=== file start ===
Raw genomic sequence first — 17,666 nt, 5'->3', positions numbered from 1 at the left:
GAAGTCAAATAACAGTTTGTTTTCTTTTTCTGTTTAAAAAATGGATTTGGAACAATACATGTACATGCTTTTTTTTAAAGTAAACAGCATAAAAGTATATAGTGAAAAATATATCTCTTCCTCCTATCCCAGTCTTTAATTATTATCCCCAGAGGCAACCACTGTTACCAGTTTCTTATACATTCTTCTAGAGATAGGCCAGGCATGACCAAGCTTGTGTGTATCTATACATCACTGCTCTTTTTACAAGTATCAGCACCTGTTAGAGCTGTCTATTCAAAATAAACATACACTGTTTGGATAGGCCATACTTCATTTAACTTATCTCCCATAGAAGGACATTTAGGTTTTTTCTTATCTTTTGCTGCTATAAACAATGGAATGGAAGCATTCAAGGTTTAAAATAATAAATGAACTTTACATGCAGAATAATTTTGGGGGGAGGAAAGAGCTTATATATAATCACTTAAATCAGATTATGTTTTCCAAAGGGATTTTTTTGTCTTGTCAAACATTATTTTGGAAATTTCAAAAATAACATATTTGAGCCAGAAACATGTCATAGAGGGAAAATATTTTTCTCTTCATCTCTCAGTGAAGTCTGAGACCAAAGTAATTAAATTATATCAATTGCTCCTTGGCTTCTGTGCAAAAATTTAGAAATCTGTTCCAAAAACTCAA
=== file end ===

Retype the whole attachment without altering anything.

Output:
Raw genomic sequence first — 17,666 nt, 5'->3', positions numbered from 1 at the left:
GAAGTCAAATAACAGTTTGTTTTCTTTTTCTGTTTAAAAAATGGATTTGGAACAATACATGTACATGCTTTTTTTTAAAGTAAACAGCATAAAAGTATATAGTGAAAAATATATCTCTTCCTCCTATCCCAGTCTTTAATTATTATCCCCAGAGGCAACCACTGTTACCAGTTTCTTATACATTCTTCTAGAGATAGGCCAGGCATGACCAAGCTTGTGTGTATCTATACATCACTGCTCTTTTTACAAGTATCAGCACCTGTTAGAGCTGTCTATTCAAAATAAACATACACTGTTTGGATAGGCCATACTTCATTTAACTTATCTCCCATAGAAGGACATTTAGGTTTTTTCTTATCTTTTGCTGCTATAAACAATGGAATGGAAGCATTCAAGGTTTAAAATAATAAATGAACTTTACATGCAGAATAATTTTGGGGGGAGGAAAGAGCTTATATATAATCACTTAAATCAGATTATGTTTTCCAAAGGGATTTTTTTGTCTTGTCAAACATTATTTTGGAAATTTCAAAAATAACATATTTGAGCCAGAAACATGTCATAGAGGGAAAATATTTTTCTCTTCATCTCTCAGTGAAGTCTGAGACCAAAGTAATTAAATTATATCAATTGCTCCTTGGCTTCTGTGCAAAAATTTAGAAATCTGTTCCAAAAACTCAA